Even though the world's only remaining superpower had been seemingly humiliated by one of its poorest nations, Clinton still wasn't about to invade. The military was opposed to an invasion because it didn't want to be responsible for what would happen afterwards, and there was a low level of public and congressional support for such an action anyway. The Clinton administration continued to tout bold goals, but they clearly didn't highly esteem their accomplishment; it took a dramatic increase in the number of refugees and the expulsion of human rights monitors nearly a year later to finally force Washington's hand. Luckily, the operation was more comedy than tragedy; yet that's hardly the ideal way for a country to go about international affairs either.
Clinton continued to hedge his bets, and rightly hoped he could convince the junta to lay down its arms without a fight. Cedras knew that his military didn't stand a chance against the Americans, but was likely to believe that they were bluffing because he'd got away with so much and was convinced that the U.S. would never invade (sound familiar?). However, the dispatch of three of America's most eminent political figures to the island when the invasion was imminent was not a stroke of genius. Former JCS Chairman Colin Powell, Georgia Senator Sam Nunn and former President Jimmy Carter could well have ended up stranded in the middle of a war zone, or hostages of Cedras. The military commander in charge of the operation was reduced to watching the latest on the negotiations on CNN, shouting obscenities at the screen to the effect that it was time for the men to leave.
Cedras only agreed to leave when he learned, again via CNN, that the 82nd Airborne Division was on the way. The deal that was eventually reached between the three men and Cedras allowed the junta to go into exile on favourable terms. Carter was openly sympathetic towards Cedras and described himself as "ashamed" of the U.S. occupation. I suppose one might be conciliatory towards a dictator who could take you hostage, but the result of this was certainly not a public relations victory for the U.S. in any sense.
Once the junta had left and the refugee flow stopped, Washington quickly lost interest in what happened next. Aristide went back and the first peaceful transfer of power in Haitian history occurred shortly thereafter, but stability and economic growth eluded the country. Because the U.S. military had been thinking about the invasion for a while, it developed a joint political-military operations plan for the aftermath; this was the first such project of its kind. But the contents are telling - the military wanted a short occupation which would allow them to get out quickly; after six months, in fact. This showed the effect that the Battle of Mogadishu had on the U.S., and how little interest there was in such a chronicly weak state, even though it was close to the U.S.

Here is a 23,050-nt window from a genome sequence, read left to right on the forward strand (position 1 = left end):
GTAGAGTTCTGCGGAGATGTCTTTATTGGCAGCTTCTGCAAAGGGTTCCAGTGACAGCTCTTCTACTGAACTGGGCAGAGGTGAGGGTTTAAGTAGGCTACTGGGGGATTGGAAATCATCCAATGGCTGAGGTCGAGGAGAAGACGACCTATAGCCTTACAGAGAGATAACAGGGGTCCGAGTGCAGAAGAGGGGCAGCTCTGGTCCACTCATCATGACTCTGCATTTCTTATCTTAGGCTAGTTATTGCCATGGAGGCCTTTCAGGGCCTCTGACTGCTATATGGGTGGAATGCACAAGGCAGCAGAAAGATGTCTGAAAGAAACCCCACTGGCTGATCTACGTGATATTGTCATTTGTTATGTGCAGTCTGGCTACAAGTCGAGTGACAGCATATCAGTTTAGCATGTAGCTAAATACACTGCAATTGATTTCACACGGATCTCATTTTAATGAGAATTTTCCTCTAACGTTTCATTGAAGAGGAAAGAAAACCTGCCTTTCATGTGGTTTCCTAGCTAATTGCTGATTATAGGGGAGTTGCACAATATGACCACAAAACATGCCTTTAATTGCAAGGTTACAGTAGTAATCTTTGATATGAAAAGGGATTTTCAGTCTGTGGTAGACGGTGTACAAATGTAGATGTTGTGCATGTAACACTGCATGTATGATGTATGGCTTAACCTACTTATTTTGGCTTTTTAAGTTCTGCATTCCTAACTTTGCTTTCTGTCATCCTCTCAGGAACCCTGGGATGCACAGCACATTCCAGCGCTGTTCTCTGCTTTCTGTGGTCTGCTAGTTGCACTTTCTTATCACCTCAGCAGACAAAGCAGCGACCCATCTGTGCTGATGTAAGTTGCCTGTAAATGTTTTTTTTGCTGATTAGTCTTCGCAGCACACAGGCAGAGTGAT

U.S. policy towards Haiti had been extremely ad hoc and did not form part of a coherent plan. The Clinton White House hoped that democracy and markets would spread around the world of their own accord, and didn't show much interest in hastening the process where it proved ineffective. U.S. forces were just passing through, just as they did in so many other places inbetween the end of the Cold War and September 11, 2001. Haiti's problems remain grave and a possible danger to the U.S. in this globalized and interconnected world, whereas its lesson - the difficulty of reforming a country, and the need for a coherent plan and a dedicated effort in doing so - remained ignored in the run-up to the invasion of Iraq.
1. Those refugees who were intercepted by the U.S. Coast Guard on the high seas got sent to Camp Bulkeley, which was a detention facility in Guantanamo Bay, Cuba. It got declared unconstitutional by a district court judge in 1993, but this decision was then overturned; it closed in 1995 as part of a deal about the overturning of the decision. This aspect of Guantanamo Bay's history gets mention in the 1996 song "Ready Or Not" by the Fugees, in which Wyclef sings "I refugee from Guantanamo Bay / dance around the border like I'm Cassius Clay". Also worth mentioning is that anyone who was allowed to enter the U.S. could only get in if they weren't HIV positive.
More to read
A great source from which I draw a quote ("It is not an exaggeration...") is Irene P. Stotzky, Silencing the Guns in Haiti: The Promise of Deliberative Democracy (London, 1997). Another and more recent is Robert Fatton Jr., Haiti's Predatory Republic: The Unending Transition to Democracy (London, 2002). David Halberstam, War in a Time of Peace: Bush, Clinton, and the Generals (London, 2001) is indispensible to an understanding of this period, whereas Bill Clinton, My Life (New York, 2004) and Madeline Albright with Bill Woodward, Madam Secretary (New York, 2003) expose the intermittent concern of the administration.